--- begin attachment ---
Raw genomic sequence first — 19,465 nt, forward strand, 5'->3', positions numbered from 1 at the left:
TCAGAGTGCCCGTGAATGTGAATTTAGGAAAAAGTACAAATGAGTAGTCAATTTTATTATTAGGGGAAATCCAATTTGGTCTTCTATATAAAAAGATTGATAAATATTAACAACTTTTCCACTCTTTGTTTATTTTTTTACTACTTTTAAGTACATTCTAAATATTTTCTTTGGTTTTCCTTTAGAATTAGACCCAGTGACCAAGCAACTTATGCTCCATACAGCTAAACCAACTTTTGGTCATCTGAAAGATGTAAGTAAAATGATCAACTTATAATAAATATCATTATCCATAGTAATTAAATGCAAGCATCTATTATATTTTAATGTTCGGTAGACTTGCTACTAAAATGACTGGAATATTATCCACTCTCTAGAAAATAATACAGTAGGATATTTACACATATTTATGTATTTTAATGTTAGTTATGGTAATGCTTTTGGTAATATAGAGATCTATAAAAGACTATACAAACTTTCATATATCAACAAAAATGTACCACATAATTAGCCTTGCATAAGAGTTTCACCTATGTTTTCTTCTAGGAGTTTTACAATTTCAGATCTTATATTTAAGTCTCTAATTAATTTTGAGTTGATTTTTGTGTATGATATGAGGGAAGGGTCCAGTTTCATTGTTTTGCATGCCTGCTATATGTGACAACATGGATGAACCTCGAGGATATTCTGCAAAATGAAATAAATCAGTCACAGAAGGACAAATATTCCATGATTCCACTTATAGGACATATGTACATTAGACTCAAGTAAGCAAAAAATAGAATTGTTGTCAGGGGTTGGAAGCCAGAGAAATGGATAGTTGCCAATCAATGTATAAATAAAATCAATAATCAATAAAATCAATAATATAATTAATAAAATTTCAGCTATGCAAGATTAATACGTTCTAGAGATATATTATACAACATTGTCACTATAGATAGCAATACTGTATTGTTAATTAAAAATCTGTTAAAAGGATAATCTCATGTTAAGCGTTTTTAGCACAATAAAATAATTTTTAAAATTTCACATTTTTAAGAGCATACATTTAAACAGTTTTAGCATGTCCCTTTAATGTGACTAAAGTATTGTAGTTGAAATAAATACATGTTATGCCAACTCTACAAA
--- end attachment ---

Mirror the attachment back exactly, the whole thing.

Raw genomic sequence first — 19,465 nt, forward strand, 5'->3', positions numbered from 1 at the left:
TCAGAGTGCCCGTGAATGTGAATTTAGGAAAAAGTACAAATGAGTAGTCAATTTTATTATTAGGGGAAATCCAATTTGGTCTTCTATATAAAAAGATTGATAAATATTAACAACTTTTCCACTCTTTGTTTATTTTTTTACTACTTTTAAGTACATTCTAAATATTTTCTTTGGTTTTCCTTTAGAATTAGACCCAGTGACCAAGCAACTTATGCTCCATACAGCTAAACCAACTTTTGGTCATCTGAAAGATGTAAGTAAAATGATCAACTTATAATAAATATCATTATCCATAGTAATTAAATGCAAGCATCTATTATATTTTAATGTTCGGTAGACTTGCTACTAAAATGACTGGAATATTATCCACTCTCTAGAAAATAATACAGTAGGATATTTACACATATTTATGTATTTTAATGTTAGTTATGGTAATGCTTTTGGTAATATAGAGATCTATAAAAGACTATACAAACTTTCATATATCAACAAAAATGTACCACATAATTAGCCTTGCATAAGAGTTTCACCTATGTTTTCTTCTAGGAGTTTTACAATTTCAGATCTTATATTTAAGTCTCTAATTAATTTTGAGTTGATTTTTGTGTATGATATGAGGGAAGGGTCCAGTTTCATTGTTTTGCATGCCTGCTATATGTGACAACATGGATGAACCTCGAGGATATTCTGCAAAATGAAATAAATCAGTCACAGAAGGACAAATATTCCATGATTCCACTTATAGGACATATGTACATTAGACTCAAGTAAGCAAAAAATAGAATTGTTGTCAGGGGTTGGAAGCCAGAGAAATGGATAGTTGCCAATCAATGTATAAATAAAATCAATAATCAATAAAATCAATAATATAATTAATAAAATTTCAGCTATGCAAGATTAATACGTTCTAGAGATATATTATACAACATTGTCACTATAGATAGCAATACTGTATTGTTAATTAAAAATCTGTTAAAAGGATAATCTCATGTTAAGCGTTTTTAGCACAATAAAATAATTTTTAAAATTTCACATTTTTAAGAGCATACATTTAAACAGTTTTAGCATGTCCCTTTAATGTGACTAAAGTATTGTAGTTGAAATAAATACATGTTATGCCAACTCTACAAA